Since the WATT/Puppy and the Sabrina represent entry-level models of their respective eras, comparisons were not unexpected. Without dispute, the WATT was a revolutionary speaker. The Sabrina is more evolutionary, a natural extension of current Wilson thinking. And there are significant sonic differences. The original WATT hewed more closely to Dave Wilson’s music engineering roots. The need for a portable nearfield monitor of the highest resolution and transparency made the WATT a terrific tool for the recording engineer, though for some audiophiles it was an acquired taste. It was utterly detailed and specific in its imaging but it also leaned toward the drier and more clinical end of the spectrum. The later addition of the Puppy dual-woofer module gave the WATT not only a platform to stand on, but also created a full-range, truly modular system that paved the way for the Sasha some twenty years later. The Sabrina has a warmer, more subdued, more inviting and romantic character than that of its vaunted predecessor. Its resolution is high but it still favors sheer musicality over the WATT/Puppy’s cooler, keener analysis. But in one crucial respect, they share the description that the late Harry Pearson made in his Issue 125 review of the Watt/Puppy 6: Both have the ability to “extract the drama of the music.” (And I should add, in all fondness, that if anyone understood drama, it was HP.)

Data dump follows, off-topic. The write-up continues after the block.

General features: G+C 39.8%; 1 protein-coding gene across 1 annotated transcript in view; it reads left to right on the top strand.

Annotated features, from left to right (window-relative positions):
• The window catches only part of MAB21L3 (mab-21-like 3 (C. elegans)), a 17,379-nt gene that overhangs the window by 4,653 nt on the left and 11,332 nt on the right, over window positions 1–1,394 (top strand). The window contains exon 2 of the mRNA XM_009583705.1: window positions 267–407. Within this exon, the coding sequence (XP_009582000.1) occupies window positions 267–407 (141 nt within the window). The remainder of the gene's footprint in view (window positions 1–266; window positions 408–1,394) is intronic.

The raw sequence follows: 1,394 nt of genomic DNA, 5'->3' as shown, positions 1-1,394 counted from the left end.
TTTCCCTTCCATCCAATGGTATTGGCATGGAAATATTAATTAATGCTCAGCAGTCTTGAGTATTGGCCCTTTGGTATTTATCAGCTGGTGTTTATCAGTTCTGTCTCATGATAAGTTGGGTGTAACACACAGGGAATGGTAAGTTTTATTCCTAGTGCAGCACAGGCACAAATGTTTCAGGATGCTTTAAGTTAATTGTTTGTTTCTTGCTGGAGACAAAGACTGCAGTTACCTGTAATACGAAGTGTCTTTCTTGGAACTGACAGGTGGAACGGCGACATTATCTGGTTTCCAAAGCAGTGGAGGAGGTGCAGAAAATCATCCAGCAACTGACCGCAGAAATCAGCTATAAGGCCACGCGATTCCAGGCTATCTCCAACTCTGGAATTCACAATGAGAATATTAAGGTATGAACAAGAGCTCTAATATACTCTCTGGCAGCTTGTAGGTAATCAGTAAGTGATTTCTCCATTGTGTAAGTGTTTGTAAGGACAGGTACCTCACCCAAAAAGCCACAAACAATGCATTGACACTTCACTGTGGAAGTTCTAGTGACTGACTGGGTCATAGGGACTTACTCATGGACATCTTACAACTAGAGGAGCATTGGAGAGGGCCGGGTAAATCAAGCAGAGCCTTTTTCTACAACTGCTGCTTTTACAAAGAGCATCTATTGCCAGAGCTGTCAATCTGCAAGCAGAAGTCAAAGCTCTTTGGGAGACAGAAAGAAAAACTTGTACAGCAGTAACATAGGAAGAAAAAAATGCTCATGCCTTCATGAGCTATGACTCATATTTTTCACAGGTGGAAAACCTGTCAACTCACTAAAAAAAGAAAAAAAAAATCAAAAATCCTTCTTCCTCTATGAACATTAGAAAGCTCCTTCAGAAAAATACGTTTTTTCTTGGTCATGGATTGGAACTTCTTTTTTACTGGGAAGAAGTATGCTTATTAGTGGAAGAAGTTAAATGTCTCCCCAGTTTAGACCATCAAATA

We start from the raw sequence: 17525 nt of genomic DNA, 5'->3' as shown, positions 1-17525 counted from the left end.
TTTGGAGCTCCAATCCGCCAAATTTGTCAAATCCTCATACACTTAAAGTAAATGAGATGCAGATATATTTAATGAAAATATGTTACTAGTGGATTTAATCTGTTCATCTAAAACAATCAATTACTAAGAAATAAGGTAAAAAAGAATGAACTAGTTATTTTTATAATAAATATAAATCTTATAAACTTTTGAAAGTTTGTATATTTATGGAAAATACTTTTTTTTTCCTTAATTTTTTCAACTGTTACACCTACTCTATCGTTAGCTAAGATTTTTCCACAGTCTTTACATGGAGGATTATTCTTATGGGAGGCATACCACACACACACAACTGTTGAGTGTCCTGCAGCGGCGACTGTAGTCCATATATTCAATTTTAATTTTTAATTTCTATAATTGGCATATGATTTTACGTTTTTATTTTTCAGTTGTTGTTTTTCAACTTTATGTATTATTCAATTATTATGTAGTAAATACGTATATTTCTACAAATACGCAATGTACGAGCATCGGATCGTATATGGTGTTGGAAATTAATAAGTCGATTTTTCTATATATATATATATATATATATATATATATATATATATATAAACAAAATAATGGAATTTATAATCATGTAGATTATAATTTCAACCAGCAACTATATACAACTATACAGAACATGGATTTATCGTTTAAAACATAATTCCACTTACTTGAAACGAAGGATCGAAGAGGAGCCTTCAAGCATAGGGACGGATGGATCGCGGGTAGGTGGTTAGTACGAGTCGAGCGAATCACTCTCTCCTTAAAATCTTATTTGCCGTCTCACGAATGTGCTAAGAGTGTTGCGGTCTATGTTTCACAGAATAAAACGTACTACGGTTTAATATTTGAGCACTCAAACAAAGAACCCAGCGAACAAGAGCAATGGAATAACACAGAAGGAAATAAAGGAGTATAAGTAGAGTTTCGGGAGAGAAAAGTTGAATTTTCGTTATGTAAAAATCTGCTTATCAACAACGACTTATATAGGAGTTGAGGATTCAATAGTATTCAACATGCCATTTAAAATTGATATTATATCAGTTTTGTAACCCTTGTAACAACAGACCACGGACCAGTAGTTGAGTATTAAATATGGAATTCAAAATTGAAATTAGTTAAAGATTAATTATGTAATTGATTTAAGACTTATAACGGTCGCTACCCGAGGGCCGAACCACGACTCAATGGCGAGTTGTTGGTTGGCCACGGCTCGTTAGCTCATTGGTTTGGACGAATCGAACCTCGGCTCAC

I’d be remiss for failing to mention a subplot to this story—it’s what happens when a speaker and room meet, fall in love, and live happily ever after. I can’t recall another floorstander that performed as well in my room as the Sabrina, including standouts such as the TAD Evolution 1, the Kharma Elegance S7 Signature, the Magico V2, and even Wilson’s own Sophia 3. Call it pure serendipity—and the careful setup ministrations of Wilson Audio’s all-knowing Peter McGrath—but the Sabrina simply became one with the environment. In fact, the other speakers mentioned might well have bested the Sabrina in various ways, but in this instance, the synergy between the room and the speaker was pitch-perfect—and once again underscores how critical the room/speaker interface is.


„Once, Twice, Three Times a Lady”

The Sabrina caught me off guard. I expected a level of excellence commensurate with Wilson’s reputation; yet, on paper at least, the very idea of greatness seemed like a stretch. Turns out it wasn’t. The Sabrina provided some of the finest listening sessions I’ve ever had, and to top it off, it’s incredibly well priced. If nearly sixteen grand ever represented a buy, this is it. As I size up the competition, the Sabrina is unsurpassed in the medium-to-smaller listening space. I consider this sweetheart (pound for pound) the best Wilson Audio loudspeaker available today.